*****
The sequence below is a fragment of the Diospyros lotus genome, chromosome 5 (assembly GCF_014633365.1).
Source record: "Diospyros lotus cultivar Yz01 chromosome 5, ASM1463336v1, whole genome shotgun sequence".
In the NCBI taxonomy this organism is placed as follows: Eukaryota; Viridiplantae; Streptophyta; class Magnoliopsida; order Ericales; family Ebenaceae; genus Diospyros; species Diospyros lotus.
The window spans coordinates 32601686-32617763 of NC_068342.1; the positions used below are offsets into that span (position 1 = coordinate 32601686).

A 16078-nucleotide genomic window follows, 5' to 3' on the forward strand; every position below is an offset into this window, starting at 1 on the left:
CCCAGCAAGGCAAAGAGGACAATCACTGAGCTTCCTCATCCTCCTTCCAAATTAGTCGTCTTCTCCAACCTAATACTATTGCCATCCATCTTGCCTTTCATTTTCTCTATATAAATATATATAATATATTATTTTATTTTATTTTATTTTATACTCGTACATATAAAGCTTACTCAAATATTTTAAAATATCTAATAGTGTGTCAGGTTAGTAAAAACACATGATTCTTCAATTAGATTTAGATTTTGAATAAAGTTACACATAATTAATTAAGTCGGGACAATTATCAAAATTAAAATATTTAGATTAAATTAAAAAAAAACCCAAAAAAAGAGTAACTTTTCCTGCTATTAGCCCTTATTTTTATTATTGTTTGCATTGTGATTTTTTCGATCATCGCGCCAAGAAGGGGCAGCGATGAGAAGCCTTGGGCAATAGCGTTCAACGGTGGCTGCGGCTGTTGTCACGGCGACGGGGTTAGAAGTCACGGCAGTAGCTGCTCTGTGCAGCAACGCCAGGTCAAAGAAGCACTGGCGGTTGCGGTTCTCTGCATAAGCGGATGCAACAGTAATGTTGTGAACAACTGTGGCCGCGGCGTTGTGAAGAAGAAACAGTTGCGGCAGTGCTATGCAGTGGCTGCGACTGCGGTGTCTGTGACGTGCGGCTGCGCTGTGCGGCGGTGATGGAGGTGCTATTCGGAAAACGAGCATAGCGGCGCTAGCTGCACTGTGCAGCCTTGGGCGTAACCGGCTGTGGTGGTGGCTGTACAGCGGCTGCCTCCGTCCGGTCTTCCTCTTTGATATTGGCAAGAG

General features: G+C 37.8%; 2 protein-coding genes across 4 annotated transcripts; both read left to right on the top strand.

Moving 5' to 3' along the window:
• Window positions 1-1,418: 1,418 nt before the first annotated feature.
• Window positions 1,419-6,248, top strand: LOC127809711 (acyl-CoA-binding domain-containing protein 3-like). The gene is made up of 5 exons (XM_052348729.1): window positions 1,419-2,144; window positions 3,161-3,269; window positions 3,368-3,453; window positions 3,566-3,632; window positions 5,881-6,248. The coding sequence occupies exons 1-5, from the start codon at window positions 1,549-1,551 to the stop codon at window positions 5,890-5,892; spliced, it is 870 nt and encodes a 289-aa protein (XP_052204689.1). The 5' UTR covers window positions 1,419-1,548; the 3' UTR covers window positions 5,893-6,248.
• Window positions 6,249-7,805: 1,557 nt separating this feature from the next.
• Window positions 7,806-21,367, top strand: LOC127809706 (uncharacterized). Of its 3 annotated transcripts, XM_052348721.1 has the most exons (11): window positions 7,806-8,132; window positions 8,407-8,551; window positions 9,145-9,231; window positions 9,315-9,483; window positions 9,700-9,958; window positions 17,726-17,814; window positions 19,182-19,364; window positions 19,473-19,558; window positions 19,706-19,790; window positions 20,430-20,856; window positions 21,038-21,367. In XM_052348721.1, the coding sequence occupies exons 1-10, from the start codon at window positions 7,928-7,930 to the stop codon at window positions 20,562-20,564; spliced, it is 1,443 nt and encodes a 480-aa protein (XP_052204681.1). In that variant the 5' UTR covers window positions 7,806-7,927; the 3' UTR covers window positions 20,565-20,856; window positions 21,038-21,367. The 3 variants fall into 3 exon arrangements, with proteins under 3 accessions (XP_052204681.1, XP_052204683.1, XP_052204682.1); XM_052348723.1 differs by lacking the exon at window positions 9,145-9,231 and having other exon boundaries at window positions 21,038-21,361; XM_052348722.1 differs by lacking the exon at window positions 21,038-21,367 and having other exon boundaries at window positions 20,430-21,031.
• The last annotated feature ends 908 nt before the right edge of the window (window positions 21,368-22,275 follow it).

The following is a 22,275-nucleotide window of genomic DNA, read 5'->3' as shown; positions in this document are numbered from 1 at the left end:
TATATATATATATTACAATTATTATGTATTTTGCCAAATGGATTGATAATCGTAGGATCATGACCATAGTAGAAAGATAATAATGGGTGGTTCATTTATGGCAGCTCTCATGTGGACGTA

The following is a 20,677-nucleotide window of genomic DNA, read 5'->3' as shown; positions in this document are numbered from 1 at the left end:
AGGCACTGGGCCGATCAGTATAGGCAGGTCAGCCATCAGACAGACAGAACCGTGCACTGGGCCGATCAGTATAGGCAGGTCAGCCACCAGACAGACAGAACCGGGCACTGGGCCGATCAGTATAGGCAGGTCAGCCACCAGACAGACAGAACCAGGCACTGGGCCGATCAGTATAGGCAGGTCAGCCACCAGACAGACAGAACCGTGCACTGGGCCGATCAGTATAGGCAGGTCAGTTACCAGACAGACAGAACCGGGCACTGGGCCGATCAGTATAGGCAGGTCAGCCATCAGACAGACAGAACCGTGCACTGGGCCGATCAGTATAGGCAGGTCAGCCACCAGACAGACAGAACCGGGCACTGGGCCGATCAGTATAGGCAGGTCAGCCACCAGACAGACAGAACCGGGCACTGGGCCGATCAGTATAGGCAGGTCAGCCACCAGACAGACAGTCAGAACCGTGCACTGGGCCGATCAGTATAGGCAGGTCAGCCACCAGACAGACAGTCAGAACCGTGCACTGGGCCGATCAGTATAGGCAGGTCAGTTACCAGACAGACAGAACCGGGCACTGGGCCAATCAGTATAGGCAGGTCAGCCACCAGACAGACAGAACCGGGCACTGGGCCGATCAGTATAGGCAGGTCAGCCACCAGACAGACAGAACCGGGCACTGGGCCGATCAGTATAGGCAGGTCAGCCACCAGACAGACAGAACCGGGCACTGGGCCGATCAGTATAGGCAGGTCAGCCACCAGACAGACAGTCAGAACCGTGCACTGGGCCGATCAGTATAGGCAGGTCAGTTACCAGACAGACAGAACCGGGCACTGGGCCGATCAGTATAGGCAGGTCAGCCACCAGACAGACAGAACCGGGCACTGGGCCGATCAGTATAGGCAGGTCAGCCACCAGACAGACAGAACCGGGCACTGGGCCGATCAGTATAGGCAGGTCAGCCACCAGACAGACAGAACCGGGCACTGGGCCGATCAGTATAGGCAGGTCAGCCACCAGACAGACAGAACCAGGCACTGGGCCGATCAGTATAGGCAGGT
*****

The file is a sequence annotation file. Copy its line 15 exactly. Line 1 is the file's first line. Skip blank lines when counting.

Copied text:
TATATATATATATTACAATTATTATGTATTTTGCCAAATGGATTGATAATCGTAGGATCATGACCATAGTAGAAAGATAATAATGGGTGGTTCATTTATGGCAGCTCTCATGTGGACGTA